Re: Laser questions for Viktor
September 05, 2008 11:24AM
Honestly, it probably more an issue of availability and my own value of money. I have been able to find Sealed CO2 laser tubes from various sources on the net for around $300 - $400. Given my current financial situation, that falls into the "doable" category. 10 years ago when I looked into doing his, information was harder to come by. I had instructions to build my own flowing gas tube, but the gasses where hard to get where I lived. And to be honest, back then $300 - $400 seemed like a lot of money.

So, I'm not really sure if things are cheaper, or with the evolution of the internet and myself, if information is just easier to get and my pocket is deeper.

Jeremy
Re: Laser questions for Viktor
September 16, 2008 01:35AM
I've been doing a bit of testing with the Sinterstation I use and I'm quite surprised by the results.

I'm managing to sinter powdered nylon (albeit quite lightly) at around 3 Watts of laser power without problem. I imagine this could be brought down to 2 Watt. 12-15 watt is more normal for this machine. At 2 Watt, the result may be somewhat of a "green" part, but its quite encouraging that its possible to get the material to melt and adhere at such low (relatively) laser powers.

The biggest challenge for a homemade machine to replicate this is to keep the bed temperature stable. Of course, the relatively slow speed of our laser positioning system (cartesian bot vs galvo's) taking a long time to complete a single scan will also work against keeping consistent bed temperatures.

That said, reprap's community has already produced some fantastic ideas, and I don't doubt that if a design became viable, it would only be a matter of time before a more viable material that isn't quite as fussy as Nylon is found. Whereby we could use lower and less strict temperatures and lower laser powers.
Ru
Re: Laser questions for Viktor
September 16, 2008 03:50AM
Quote

it would only be a matter of time before a more viable material that isn't quite as fussy as Nylon is found

Nylon is mechanically pretty sound, which I guess is why it is used. Its melting point is pretty high though (at least compared to the stuff we usually use) so I imagine that using a powder form of any of reprap's more common materials would make things much easier.
Re: Laser questions for Viktor
September 10, 2009 09:48AM
What is the formula to calculate the percentage of mirror transmission in laser cavity if one of the mirror is fully reflectivity 99.99 percent and another one is how much?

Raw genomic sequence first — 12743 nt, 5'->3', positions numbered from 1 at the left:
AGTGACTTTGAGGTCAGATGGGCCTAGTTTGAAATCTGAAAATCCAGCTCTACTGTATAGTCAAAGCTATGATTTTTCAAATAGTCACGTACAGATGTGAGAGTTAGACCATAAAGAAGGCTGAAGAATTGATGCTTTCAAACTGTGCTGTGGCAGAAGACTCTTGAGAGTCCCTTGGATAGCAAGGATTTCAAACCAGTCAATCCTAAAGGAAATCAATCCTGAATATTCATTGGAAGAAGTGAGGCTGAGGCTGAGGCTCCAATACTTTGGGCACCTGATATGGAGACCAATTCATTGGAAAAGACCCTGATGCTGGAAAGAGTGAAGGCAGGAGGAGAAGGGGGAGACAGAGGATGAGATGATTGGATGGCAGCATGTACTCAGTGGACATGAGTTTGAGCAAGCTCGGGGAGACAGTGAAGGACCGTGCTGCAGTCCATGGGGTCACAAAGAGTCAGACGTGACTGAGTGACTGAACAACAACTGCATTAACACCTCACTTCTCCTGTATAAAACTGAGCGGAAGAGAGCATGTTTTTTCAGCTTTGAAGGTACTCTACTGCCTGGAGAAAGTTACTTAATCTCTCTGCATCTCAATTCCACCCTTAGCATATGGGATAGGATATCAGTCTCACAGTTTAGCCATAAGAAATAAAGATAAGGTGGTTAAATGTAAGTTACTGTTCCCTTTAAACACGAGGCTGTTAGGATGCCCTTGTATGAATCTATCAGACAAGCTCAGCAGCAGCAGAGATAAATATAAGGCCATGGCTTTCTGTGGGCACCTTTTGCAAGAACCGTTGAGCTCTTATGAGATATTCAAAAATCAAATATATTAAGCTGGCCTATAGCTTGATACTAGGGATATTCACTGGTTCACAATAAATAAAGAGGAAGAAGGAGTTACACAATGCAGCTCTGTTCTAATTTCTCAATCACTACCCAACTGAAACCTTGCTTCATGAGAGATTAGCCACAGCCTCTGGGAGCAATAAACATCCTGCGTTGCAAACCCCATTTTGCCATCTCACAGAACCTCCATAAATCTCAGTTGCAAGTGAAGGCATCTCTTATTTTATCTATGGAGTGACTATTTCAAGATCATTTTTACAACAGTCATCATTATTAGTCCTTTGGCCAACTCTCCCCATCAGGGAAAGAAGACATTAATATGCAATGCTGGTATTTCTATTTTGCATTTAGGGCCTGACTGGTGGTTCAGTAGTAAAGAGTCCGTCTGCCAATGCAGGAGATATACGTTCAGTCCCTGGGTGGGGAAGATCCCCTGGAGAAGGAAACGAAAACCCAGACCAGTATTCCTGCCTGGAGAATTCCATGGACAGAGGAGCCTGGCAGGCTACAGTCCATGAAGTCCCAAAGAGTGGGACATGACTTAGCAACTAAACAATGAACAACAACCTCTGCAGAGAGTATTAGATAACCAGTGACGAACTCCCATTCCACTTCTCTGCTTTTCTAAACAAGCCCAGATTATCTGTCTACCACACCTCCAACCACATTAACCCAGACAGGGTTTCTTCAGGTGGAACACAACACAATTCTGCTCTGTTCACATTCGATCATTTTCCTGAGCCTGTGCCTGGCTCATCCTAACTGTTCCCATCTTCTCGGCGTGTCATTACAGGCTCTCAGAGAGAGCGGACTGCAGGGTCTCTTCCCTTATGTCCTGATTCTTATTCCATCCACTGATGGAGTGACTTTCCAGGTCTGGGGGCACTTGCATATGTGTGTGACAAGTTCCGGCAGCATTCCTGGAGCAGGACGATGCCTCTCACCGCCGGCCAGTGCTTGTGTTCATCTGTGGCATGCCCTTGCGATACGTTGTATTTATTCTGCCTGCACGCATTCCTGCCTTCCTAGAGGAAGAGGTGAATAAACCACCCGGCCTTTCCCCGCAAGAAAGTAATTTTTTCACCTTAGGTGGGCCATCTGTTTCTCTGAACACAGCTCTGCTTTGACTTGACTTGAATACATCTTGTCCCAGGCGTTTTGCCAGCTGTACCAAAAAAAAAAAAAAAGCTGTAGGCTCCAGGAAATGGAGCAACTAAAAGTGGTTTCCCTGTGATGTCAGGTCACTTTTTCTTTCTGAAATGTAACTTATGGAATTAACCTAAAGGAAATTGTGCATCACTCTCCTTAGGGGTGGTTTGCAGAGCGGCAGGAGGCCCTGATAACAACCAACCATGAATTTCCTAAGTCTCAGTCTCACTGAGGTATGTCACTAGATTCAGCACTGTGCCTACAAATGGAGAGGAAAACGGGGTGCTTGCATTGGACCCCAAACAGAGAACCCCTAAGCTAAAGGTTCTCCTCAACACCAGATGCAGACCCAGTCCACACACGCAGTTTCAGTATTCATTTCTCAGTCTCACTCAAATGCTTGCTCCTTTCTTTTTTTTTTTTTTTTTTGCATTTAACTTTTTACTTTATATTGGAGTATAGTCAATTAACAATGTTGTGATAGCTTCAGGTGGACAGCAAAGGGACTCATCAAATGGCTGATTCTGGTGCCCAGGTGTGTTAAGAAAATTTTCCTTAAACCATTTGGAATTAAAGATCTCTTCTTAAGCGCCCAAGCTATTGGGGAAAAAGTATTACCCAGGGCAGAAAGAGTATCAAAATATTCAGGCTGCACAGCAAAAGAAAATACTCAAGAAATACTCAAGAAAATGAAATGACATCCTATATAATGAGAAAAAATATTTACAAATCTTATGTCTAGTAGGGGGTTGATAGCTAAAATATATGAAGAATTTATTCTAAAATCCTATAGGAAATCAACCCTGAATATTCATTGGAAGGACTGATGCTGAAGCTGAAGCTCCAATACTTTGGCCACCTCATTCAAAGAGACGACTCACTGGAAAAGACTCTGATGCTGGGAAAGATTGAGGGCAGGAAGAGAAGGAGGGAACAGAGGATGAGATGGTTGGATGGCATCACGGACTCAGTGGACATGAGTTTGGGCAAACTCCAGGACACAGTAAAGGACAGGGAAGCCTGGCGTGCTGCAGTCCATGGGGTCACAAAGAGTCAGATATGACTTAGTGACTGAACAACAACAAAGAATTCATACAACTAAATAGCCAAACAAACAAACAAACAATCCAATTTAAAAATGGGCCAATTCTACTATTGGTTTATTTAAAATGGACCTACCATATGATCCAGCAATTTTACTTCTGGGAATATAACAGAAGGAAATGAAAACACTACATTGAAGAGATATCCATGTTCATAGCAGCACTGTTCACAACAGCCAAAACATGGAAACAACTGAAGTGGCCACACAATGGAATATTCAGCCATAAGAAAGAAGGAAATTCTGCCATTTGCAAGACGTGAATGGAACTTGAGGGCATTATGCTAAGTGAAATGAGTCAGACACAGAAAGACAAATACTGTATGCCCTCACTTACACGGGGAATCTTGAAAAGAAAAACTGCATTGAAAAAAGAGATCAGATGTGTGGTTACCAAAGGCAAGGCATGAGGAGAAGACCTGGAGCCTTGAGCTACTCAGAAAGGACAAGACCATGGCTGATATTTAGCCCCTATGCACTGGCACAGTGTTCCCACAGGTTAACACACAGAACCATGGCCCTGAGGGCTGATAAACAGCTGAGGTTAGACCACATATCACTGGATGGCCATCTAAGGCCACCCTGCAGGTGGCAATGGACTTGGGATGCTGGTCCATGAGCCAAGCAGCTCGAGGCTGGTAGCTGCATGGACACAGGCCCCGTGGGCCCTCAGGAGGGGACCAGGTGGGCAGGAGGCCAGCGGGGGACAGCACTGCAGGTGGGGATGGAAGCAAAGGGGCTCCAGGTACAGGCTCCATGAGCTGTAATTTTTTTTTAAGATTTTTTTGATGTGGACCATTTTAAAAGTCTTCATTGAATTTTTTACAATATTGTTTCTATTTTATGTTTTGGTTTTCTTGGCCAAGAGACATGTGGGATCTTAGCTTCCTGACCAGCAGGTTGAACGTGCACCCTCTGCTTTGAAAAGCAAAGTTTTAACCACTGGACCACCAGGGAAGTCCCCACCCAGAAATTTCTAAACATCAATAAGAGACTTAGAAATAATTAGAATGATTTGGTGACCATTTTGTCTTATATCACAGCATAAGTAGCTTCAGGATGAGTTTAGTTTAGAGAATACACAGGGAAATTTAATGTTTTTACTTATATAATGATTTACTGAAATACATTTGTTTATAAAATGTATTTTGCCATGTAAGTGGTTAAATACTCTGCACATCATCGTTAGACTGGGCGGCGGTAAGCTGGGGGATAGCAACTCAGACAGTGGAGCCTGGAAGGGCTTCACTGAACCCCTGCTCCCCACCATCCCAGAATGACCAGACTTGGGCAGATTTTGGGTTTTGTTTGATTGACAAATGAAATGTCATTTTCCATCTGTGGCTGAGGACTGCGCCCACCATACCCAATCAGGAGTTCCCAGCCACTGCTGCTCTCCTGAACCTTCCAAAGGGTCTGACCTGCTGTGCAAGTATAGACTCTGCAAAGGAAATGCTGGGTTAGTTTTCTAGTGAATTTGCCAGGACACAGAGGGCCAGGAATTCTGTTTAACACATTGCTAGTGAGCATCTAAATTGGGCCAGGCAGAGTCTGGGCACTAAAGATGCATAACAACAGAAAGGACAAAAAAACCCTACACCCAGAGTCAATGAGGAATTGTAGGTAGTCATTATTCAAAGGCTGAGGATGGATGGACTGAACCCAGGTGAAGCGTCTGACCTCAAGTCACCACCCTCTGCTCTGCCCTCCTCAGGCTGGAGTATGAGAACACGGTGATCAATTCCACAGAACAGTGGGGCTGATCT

Re: Laser questions for Viktor
September 16, 2009 06:38AM
Thoughts on sintering plastic powders (Nylon)

If your powder bed was pre heated with warmed air to say 40 Deg C then a low power laser head is just that more doable.

Working on the principle that the bed is already a number of degrees warmer than ambient means the laser power is'nt expended warming up the sinterings that little bit.

I guess reducing the temperature difference from sintering area to non sintering area reduces the rate at which the heat leaks away (Thermo Dynamics) as well.

Raising the bed temp above ambient also makes it that much more easy to keep it at a fixed temp as you would only ever have to heat it.

40 Degrees C is about the temperature of a hot bath.

Would it be doable to heat it further ????

Thoughts for what they are worth.

aka47


Necessity hopefully becomes the absentee parent of successfully invented children.
BTH
Re: Laser questions for Viktor
June 30, 2010 09:28AM
Bonjour

I have a little question:
I want etching with a laser the photoresit of PCP
What is the wavelenght an the power for make this ?
I want use a diode laser with lens and mirror on table XY.

I have make a test with galvanometric head at 1064 nm and it 100% OK

But there is only a little bug: the price of this system and i am amateur.

Thanks

Thierry
VDX
Re: Laser questions for Viktor
June 30, 2010 10:41AM
Hi Thierry,

for normal photoresist you need higher energies with 1064nm or a CO2-laser with 10600nm ... with a black coating instead of the normally transparent photoresist you can use diodelasers with 500mW and higher ...


Viktor
--------
Aufruf zum Projekt "Müll-freie Meere" - [reprap.org]
Call for the project "garbage-free seas" - [reprap.org]
BTH
Re: Laser questions for Viktor
July 01, 2010 09:03AM
Hi Viktor,

I habe 2 dealers of PCB, the color of the first is dark green and teh second is dark blue ( blue nigtt ).
What is the best color?

OK for the CO2 but i dont want use. I have use in industry, big power...

Is it important to use 1064 nm ?

For the diode it ok for me.

Many thanks

Thierry
VDX
Re: Laser questions for Viktor
July 01, 2010 09:34AM
... i would try with dark blue - the more 'distance' to the laser-wavelength, the better.

My 1Watt-diode has 808nm, the 5Watt-diodes 975nm and the fiberlaser 1070nm ...


Viktor
--------
Aufruf zum Projekt "Müll-freie Meere" - [reprap.org]
Call for the project "garbage-free seas" - [reprap.org]